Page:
First-Principles Calculations on Grain Boundaries in Nanocrystalline Graphene

First-Principles Calculations on Grain Boundaries in Nanocrystalline Graphene

Figure 1Perera, Delwin_First-principles calculations on grain boundaries in nanocrystalline graphene

Figure 1: Transport calculation setup and electronic structure of graphene bicrystals. (a) Setup for an armchair/zigzag bicrystal [(5, 0)|(3, 3)]. (b), (c) Contour plots of the top most valence band in the twodimensional Brillouin zone of two differently orientated graphene grains [(5, 3)|(7, 0)] under a tensile strain of 10% along the ky axis. The resulting supercell is only periodic along the kx direction. The bright spots indicate the positions of the Dirac cones and the dashed black lines show the position of the Dirac cones along the kx axis in the unstrained case.

Introduction

The modification of intrinsic properties of graphene via defects, such as grain boundaries, has been an intense field of research in the last years. The large scale production of graphene, for example by chemical vapor deposition, inevitably produces grain boundaries. Grain boundaries seem to be a particularly influential defect type in graphene as they affect the electronic
properties quite notably. They have been found to induce transport gaps which turn graphene from a semi-metal into a semiconductor. Moreover, it has been shown that mechanical strain can both induce transport gaps and alter their magnitude. Along these findings it was recently demonstrated that nanocrystalline graphene (NCG) exhibits a more pronounced piezoresistive behaviour than single- or microcrystalline graphene. With this project we try to understand this finding based on electronic structure calculations. A thorough investigation of the relationship between grain boundary structure and electromechanical properties will aid to optimize the strain sensing capability of NCG.

Methods

Our simulations are primarily based on density functional theory (DFT) in conjunction with the non-equilibrium Green function formalism. Since these methods solve the electronic structure problem they have a high demand of computational resources and require high performance computers for systems with more than a few atoms. Tight binding calculations supplement our DFT calculations allowing to treat systems of much bigger size compared to DFT at the same computational cost.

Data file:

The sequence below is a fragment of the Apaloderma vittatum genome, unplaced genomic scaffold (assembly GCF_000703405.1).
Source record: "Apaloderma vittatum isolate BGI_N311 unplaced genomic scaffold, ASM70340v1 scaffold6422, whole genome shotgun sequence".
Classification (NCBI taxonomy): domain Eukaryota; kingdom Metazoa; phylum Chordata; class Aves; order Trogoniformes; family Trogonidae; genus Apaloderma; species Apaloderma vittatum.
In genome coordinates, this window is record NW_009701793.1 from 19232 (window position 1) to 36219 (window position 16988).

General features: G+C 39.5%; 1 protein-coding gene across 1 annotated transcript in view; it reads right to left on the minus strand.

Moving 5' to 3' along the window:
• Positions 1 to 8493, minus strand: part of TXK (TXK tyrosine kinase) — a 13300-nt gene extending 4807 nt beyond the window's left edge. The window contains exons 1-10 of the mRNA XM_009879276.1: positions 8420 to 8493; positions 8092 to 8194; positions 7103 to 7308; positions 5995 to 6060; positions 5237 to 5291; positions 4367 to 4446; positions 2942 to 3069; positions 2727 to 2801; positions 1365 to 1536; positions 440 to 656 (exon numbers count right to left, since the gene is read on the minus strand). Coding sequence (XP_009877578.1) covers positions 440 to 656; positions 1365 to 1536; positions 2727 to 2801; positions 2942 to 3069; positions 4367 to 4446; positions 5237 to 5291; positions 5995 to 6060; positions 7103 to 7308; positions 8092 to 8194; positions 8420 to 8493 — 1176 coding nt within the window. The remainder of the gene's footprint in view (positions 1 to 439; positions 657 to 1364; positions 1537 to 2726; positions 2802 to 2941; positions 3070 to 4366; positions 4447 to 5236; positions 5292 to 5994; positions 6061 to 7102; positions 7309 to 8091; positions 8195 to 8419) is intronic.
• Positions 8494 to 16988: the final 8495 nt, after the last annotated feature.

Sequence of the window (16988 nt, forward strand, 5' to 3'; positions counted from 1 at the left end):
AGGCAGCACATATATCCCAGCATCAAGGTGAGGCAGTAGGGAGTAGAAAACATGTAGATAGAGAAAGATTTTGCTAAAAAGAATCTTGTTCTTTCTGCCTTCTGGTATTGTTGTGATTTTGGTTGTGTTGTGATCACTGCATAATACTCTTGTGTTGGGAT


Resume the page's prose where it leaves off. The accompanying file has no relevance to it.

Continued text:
Results

The first project period (2018) focused on the influence of the GB structure on electron transmission in graphene bicrystals with a fixed misorientation angle. We found that a transport gap
arises for this misorientation angle, due to a momentum mismatch of the Dirac cones of adjacent grains. However, no dependence of the gap size for different structural realizations at the GB was observed. In the last project period (2019) we have generalized the idea of the momentum mismatch condition to arbitrary misorientation relations. Moreover, we have included the influence of mechanical strain which triggers a modulation of the gap size.

Discussion

The momentum mismatch condition for electron transport in graphene bicrystals originates from the location of the Dirac cones of individual grains since electron transport around the Fermi energy is most relevant. Electrons are only propagated in the overlapping region of the Dirac cones and any resonances outside this overlap region do not contribute to the transmission.
The momentum mismatch condition implies a generalization for the calculation of the transport gap size and its modulation by mechanical strain solely based on the pristine graphene band structure. This has been studied in detail in the current project period resulting in a description of the transmission properties for arbitrary misorientation relations and two dimensional mechanicalstrains. The last part of the project will deal with a modified transport setup in which electrons are injected via a probe to a graphene nanocrystall with hexagonally shaped grains.

Last Update

  • Last Update: 2021-11-23 09:52